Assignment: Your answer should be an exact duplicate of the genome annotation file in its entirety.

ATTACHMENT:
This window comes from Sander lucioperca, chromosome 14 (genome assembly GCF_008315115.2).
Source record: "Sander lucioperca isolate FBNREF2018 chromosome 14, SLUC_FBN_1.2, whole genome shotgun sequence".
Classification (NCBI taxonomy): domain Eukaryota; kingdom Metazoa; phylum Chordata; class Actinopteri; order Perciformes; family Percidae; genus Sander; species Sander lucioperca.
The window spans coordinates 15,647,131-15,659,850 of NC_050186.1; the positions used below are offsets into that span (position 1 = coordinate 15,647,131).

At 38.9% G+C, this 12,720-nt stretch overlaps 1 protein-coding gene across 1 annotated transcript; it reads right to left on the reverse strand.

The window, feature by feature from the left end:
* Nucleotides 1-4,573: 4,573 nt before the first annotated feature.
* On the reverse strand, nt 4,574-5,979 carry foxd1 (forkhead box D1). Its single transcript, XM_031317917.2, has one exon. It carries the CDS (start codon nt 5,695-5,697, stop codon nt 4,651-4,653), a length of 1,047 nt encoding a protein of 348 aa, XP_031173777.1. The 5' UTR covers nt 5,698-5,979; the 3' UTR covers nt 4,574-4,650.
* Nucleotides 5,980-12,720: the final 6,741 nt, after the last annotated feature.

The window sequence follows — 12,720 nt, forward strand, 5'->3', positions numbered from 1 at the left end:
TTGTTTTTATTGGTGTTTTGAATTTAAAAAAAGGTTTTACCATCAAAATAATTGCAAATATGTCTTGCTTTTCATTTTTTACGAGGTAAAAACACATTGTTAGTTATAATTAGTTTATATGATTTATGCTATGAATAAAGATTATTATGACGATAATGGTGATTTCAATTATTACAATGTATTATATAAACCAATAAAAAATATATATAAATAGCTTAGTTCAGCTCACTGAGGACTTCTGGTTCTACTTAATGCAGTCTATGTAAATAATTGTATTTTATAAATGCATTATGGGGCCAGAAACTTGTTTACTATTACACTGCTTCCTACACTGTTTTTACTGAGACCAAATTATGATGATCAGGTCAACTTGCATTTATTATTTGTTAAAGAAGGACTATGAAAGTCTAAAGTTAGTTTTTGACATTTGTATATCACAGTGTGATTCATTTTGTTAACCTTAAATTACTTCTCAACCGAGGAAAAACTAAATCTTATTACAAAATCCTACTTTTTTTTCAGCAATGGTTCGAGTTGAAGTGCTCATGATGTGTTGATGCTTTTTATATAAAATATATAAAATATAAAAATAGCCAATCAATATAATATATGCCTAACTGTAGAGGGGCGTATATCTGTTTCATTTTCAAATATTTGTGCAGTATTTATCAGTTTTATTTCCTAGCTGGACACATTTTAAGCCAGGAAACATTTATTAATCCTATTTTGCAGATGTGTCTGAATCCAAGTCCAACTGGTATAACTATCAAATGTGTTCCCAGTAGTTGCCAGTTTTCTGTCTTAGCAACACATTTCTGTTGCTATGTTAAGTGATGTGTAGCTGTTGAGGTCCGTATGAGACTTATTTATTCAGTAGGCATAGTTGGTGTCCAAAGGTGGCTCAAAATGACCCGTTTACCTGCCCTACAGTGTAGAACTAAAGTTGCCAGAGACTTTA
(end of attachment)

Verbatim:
This window comes from Sander lucioperca, chromosome 14 (genome assembly GCF_008315115.2).
Source record: "Sander lucioperca isolate FBNREF2018 chromosome 14, SLUC_FBN_1.2, whole genome shotgun sequence".
Classification (NCBI taxonomy): domain Eukaryota; kingdom Metazoa; phylum Chordata; class Actinopteri; order Perciformes; family Percidae; genus Sander; species Sander lucioperca.
The window spans coordinates 15,647,131-15,659,850 of NC_050186.1; the positions used below are offsets into that span (position 1 = coordinate 15,647,131).

At 38.9% G+C, this 12,720-nt stretch overlaps 1 protein-coding gene across 1 annotated transcript; it reads right to left on the reverse strand.

The window, feature by feature from the left end:
* Nucleotides 1-4,573: 4,573 nt before the first annotated feature.
* On the reverse strand, nt 4,574-5,979 carry foxd1 (forkhead box D1). Its single transcript, XM_031317917.2, has one exon. It carries the CDS (start codon nt 5,695-5,697, stop codon nt 4,651-4,653), a length of 1,047 nt encoding a protein of 348 aa, XP_031173777.1. The 5' UTR covers nt 5,698-5,979; the 3' UTR covers nt 4,574-4,650.
* Nucleotides 5,980-12,720: the final 6,741 nt, after the last annotated feature.

The window sequence follows — 12,720 nt, forward strand, 5'->3', positions numbered from 1 at the left end:
TTGTTTTTATTGGTGTTTTGAATTTAAAAAAAGGTTTTACCATCAAAATAATTGCAAATATGTCTTGCTTTTCATTTTTTACGAGGTAAAAACACATTGTTAGTTATAATTAGTTTATATGATTTATGCTATGAATAAAGATTATTATGACGATAATGGTGATTTCAATTATTACAATGTATTATATAAACCAATAAAAAATATATATAAATAGCTTAGTTCAGCTCACTGAGGACTTCTGGTTCTACTTAATGCAGTCTATGTAAATAATTGTATTTTATAAATGCATTATGGGGCCAGAAACTTGTTTACTATTACACTGCTTCCTACACTGTTTTTACTGAGACCAAATTATGATGATCAGGTCAACTTGCATTTATTATTTGTTAAAGAAGGACTATGAAAGTCTAAAGTTAGTTTTTGACATTTGTATATCACAGTGTGATTCATTTTGTTAACCTTAAATTACTTCTCAACCGAGGAAAAACTAAATCTTATTACAAAATCCTACTTTTTTTTCAGCAATGGTTCGAGTTGAAGTGCTCATGATGTGTTGATGCTTTTTATATAAAATATATAAAATATAAAAATAGCCAATCAATATAATATATGCCTAACTGTAGAGGGGCGTATATCTGTTTCATTTTCAAATATTTGTGCAGTATTTATCAGTTTTATTTCCTAGCTGGACACATTTTAAGCCAGGAAACATTTATTAATCCTATTTTGCAGATGTGTCTGAATCCAAGTCCAACTGGTATAACTATCAAATGTGTTCCCAGTAGTTGCCAGTTTTCTGTCTTAGCAACACATTTCTGTTGCTATGTTAAGTGATGTGTAGCTGTTGAGGTCCGTATGAGACTTATTTATTCAGTAGGCATAGTTGGTGTCCAAAGGTGGCTCAAAATGACCCGTTTACCTGCCCTACAGTGTAGAACTAAAGTTGCCAGAGACTTTA